So burden now would be on decompressing images... Is it possible to somehow compress further GIF 16colors file? (your examples have around 20KB converted to GIF 16colors)

But you still need to pre-calculated images for "only background" and than for "background + enemy" (and for each enemy you would need to do same pre-calculated images - there would be like thousand of images...).

---

maybe this kind of Point&Click adventure would be mora suitable for this technique!

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Re: PhotoChrome v6

Post by dml »

calimero wrote:Wow! I must try it on real hardware tonight! So this kind of display does not use almost nothing CPU (two fields with 16 colors)?
Just 16 colours, and 2x 4plane bitmaps yes. No CPU.
calimero wrote:So burden now would be on decompressing images... Is it possible to somehow compress further GIF 16colors file? (your examples have around 20KB converted to GIF 16colors)
GIF uses LZ form of compression which is just one of many dictionary types. They all try to use the smallest encoding for the most common values, with the largest encoding for the least common. The algorithm is sometimes a bit less important than how the data is stored, and making sure related data is stored together, to benefit reuse in the dictionary.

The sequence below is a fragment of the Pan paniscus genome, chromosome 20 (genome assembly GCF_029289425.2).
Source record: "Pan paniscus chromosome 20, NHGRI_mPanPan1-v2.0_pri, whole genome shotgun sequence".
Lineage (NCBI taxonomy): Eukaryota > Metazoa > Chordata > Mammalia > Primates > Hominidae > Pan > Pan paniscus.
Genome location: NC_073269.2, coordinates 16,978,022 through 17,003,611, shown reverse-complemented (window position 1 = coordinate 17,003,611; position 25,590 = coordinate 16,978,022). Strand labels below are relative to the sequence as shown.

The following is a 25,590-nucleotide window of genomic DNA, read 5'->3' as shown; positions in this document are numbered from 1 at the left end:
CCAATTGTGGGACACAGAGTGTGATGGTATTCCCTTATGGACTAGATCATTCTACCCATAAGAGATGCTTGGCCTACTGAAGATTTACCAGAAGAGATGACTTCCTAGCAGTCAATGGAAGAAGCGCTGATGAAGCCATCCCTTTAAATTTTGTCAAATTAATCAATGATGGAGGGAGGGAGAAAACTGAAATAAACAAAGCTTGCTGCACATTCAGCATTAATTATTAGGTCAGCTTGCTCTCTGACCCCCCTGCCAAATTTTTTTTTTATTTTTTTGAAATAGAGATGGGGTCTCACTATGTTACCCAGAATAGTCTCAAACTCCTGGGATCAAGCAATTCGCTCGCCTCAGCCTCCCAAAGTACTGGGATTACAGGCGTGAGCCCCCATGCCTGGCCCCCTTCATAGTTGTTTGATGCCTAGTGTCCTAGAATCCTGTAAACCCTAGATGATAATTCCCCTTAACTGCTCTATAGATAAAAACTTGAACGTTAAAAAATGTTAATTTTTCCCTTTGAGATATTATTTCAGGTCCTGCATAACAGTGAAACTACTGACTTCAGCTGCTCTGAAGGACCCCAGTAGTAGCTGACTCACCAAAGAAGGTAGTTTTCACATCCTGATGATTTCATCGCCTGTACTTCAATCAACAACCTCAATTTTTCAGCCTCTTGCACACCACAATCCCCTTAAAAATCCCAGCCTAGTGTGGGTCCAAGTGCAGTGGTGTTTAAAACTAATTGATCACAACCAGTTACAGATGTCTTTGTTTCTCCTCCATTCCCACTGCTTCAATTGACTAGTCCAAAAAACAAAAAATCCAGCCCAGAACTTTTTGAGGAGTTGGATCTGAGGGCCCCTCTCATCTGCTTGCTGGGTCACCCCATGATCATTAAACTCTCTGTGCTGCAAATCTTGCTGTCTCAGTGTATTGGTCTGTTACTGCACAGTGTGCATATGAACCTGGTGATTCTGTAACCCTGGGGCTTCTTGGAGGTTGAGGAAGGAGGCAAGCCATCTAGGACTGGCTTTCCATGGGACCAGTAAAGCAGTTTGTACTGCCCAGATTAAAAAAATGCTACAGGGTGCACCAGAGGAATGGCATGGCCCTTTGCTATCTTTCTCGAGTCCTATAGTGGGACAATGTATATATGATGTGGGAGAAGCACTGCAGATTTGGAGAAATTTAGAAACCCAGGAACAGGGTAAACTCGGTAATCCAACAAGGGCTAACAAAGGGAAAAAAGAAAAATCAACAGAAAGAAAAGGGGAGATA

You can LZ the two bitmaps separately or combine them and LZ together. My previous post recommended bitplane->nibble translation (chunky) first, then combine nibbles to bytes, then LZ the bytes. Or just LZ the two sets of nibbles but this might be a bit algorithm sensitive if its (wrongly!) expecting to compress patterns of bytes for some reason.

Regardless - don't LZ the bitplanes directly. Bad dictionary coherence. Bad compression.
calimero wrote: But you still need to pre-calculated images for "only background" and than for "background + enemy" (and for each enemy you would need to do same pre-calculated images - there would be like thousand of images...).
Actually no - it should work the same way as it did for the texture sets needed for ST-Doom.

You collect all of the graphics together into a 'textureset', with representative use. i.e. the number of pixels dedicated to scenery should approximate its importance (there are lots of way to do this but a quick hack can involve just duplicating 'important' content a few times).

You then generate a superpalette for all of it together. Then convert all of the graphics to that superpalette, using the colour map produced by the tool (2 fields for everything). Then you can combine all the gfx without conversion.

If you want *more* colours still, you can go a bit further. Generate the gfx in overlapping context groups (say, 8 groups for a really challenging game) and store each graphic once, with its own colour map. Then remap the gfx to the active palette group when it is in use. This way, irrelevant gfx don't have to pollute the colours needed by relevant stuff vs the same background (e.g. bg==fg1, bg==fg2, but fg1!=fg2).

Since the gfx will need decompressed anyway, some table remapping won't hurt that much in comparison.
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Re: PhotoChrome v6

Post by dml »

BTW there is a -ccmode for texturesets, but I can't remember how it works just now so you'll be stuck with producing PI1s until I take a closer look again :)